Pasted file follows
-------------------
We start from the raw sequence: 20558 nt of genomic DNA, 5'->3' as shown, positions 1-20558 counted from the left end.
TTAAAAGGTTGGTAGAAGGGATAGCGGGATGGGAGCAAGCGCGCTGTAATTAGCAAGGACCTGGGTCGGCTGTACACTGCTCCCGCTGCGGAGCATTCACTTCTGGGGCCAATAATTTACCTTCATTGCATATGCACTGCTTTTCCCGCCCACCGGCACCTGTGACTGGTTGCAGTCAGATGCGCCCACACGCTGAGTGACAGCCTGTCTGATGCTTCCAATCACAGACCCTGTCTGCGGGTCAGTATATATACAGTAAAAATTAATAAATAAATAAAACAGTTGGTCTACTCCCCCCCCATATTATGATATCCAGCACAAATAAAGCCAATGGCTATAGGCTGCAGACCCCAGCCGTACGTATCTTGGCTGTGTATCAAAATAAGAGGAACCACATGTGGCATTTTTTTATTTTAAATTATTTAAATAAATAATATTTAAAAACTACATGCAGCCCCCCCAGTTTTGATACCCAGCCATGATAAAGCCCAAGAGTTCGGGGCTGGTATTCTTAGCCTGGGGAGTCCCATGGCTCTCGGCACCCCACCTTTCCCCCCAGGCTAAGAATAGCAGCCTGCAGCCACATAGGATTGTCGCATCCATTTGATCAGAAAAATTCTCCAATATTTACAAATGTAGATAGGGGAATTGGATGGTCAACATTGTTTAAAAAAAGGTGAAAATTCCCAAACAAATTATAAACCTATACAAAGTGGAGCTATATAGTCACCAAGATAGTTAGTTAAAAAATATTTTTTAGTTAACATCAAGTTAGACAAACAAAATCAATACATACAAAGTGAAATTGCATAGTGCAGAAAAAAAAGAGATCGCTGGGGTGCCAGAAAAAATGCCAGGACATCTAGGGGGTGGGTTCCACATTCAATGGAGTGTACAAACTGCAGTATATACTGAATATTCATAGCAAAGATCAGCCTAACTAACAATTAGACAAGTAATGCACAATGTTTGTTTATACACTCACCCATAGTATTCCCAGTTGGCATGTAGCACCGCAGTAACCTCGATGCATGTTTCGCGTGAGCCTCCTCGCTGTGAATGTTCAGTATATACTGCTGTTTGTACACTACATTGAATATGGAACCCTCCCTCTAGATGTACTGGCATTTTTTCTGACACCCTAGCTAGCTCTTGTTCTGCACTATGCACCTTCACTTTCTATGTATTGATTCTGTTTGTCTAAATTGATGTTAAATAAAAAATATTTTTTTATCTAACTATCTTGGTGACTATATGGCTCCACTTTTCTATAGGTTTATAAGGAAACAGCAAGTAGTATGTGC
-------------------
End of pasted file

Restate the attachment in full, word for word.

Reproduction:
We start from the raw sequence: 20558 nt of genomic DNA, 5'->3' as shown, positions 1-20558 counted from the left end.
TTAAAAGGTTGGTAGAAGGGATAGCGGGATGGGAGCAAGCGCGCTGTAATTAGCAAGGACCTGGGTCGGCTGTACACTGCTCCCGCTGCGGAGCATTCACTTCTGGGGCCAATAATTTACCTTCATTGCATATGCACTGCTTTTCCCGCCCACCGGCACCTGTGACTGGTTGCAGTCAGATGCGCCCACACGCTGAGTGACAGCCTGTCTGATGCTTCCAATCACAGACCCTGTCTGCGGGTCAGTATATATACAGTAAAAATTAATAAATAAATAAAACAGTTGGTCTACTCCCCCCCCATATTATGATATCCAGCACAAATAAAGCCAATGGCTATAGGCTGCAGACCCCAGCCGTACGTATCTTGGCTGTGTATCAAAATAAGAGGAACCACATGTGGCATTTTTTTATTTTAAATTATTTAAATAAATAATATTTAAAAACTACATGCAGCCCCCCCAGTTTTGATACCCAGCCATGATAAAGCCCAAGAGTTCGGGGCTGGTATTCTTAGCCTGGGGAGTCCCATGGCTCTCGGCACCCCACCTTTCCCCCCAGGCTAAGAATAGCAGCCTGCAGCCACATAGGATTGTCGCATCCATTTGATCAGAAAAATTCTCCAATATTTACAAATGTAGATAGGGGAATTGGATGGTCAACATTGTTTAAAAAAAGGTGAAAATTCCCAAACAAATTATAAACCTATACAAAGTGGAGCTATATAGTCACCAAGATAGTTAGTTAAAAAATATTTTTTAGTTAACATCAAGTTAGACAAACAAAATCAATACATACAAAGTGAAATTGCATAGTGCAGAAAAAAAAGAGATCGCTGGGGTGCCAGAAAAAATGCCAGGACATCTAGGGGGTGGGTTCCACATTCAATGGAGTGTACAAACTGCAGTATATACTGAATATTCATAGCAAAGATCAGCCTAACTAACAATTAGACAAGTAATGCACAATGTTTGTTTATACACTCACCCATAGTATTCCCAGTTGGCATGTAGCACCGCAGTAACCTCGATGCATGTTTCGCGTGAGCCTCCTCGCTGTGAATGTTCAGTATATACTGCTGTTTGTACACTACATTGAATATGGAACCCTCCCTCTAGATGTACTGGCATTTTTTCTGACACCCTAGCTAGCTCTTGTTCTGCACTATGCACCTTCACTTTCTATGTATTGATTCTGTTTGTCTAAATTGATGTTAAATAAAAAATATTTTTTTATCTAACTATCTTGGTGACTATATGGCTCCACTTTTCTATAGGTTTATAAGGAAACAGCAAGTAGTATGTGC